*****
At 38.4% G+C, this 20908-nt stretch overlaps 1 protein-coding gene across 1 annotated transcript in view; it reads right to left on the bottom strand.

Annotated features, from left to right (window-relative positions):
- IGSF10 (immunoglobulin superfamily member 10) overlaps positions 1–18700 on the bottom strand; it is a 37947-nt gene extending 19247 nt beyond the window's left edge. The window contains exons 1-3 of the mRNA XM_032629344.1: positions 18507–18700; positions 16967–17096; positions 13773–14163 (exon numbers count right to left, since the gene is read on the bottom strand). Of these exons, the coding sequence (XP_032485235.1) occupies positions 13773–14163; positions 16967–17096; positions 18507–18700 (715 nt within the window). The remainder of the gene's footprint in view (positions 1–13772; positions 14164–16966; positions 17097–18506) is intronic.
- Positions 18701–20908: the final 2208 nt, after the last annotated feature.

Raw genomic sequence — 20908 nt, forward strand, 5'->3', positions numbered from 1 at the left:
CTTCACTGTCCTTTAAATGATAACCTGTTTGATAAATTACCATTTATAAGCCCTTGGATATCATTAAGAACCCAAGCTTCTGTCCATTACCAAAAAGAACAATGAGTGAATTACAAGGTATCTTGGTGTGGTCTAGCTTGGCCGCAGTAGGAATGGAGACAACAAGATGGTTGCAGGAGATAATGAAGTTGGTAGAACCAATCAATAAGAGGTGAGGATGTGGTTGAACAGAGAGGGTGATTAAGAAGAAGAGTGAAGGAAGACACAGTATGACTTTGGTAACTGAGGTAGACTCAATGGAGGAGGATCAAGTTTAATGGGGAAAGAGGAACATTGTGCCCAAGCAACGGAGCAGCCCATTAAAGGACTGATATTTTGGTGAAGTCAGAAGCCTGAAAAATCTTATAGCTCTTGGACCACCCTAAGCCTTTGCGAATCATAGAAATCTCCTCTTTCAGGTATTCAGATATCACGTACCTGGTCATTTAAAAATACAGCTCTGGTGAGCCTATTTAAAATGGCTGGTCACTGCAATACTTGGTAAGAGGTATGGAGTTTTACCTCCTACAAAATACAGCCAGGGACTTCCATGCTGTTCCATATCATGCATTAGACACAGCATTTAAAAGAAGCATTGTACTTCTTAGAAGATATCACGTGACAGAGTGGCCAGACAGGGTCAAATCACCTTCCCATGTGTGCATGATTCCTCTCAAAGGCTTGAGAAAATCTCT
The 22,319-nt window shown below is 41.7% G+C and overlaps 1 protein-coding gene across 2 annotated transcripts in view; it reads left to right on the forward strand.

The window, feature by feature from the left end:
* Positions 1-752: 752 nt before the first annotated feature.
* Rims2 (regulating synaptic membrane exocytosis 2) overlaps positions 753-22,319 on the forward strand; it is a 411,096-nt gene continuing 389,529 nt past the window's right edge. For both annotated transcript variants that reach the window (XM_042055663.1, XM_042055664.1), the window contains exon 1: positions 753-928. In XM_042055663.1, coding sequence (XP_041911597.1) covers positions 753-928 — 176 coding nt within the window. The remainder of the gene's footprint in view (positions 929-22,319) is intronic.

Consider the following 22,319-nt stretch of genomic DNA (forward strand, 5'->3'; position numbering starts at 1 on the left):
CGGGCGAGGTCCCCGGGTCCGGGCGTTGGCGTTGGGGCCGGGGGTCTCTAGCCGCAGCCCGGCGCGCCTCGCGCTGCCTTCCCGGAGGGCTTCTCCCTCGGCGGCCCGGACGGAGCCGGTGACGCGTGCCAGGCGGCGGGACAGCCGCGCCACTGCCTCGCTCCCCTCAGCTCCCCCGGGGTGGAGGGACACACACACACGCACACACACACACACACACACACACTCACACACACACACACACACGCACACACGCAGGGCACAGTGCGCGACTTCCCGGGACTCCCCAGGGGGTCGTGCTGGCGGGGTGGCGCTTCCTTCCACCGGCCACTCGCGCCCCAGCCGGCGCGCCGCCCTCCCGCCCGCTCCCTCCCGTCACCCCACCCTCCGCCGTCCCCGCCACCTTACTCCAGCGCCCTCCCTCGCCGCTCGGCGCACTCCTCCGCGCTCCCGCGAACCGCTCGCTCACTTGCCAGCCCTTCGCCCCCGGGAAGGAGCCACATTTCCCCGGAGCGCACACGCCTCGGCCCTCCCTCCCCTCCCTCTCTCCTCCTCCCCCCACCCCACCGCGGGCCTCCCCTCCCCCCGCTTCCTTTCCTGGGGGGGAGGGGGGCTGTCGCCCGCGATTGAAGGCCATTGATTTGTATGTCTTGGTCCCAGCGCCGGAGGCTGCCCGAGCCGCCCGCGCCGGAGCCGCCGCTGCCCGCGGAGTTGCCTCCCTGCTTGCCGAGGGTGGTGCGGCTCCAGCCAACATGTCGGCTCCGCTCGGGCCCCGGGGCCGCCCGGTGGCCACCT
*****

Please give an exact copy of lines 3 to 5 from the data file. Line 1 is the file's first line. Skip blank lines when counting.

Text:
- IGSF10 (immunoglobulin superfamily member 10) overlaps positions 1–18700 on the bottom strand; it is a 37947-nt gene extending 19247 nt beyond the window's left edge. The window contains exons 1-3 of the mRNA XM_032629344.1: positions 18507–18700; positions 16967–17096; positions 13773–14163 (exon numbers count right to left, since the gene is read on the bottom strand). Of these exons, the coding sequence (XP_032485235.1) occupies positions 13773–14163; positions 16967–17096; positions 18507–18700 (715 nt within the window). The remainder of the gene's footprint in view (positions 1–13772; positions 14164–16966; positions 17097–18506) is intronic.
- Positions 18701–20908: the final 2208 nt, after the last annotated feature.

Raw genomic sequence — 20908 nt, forward strand, 5'->3', positions numbered from 1 at the left: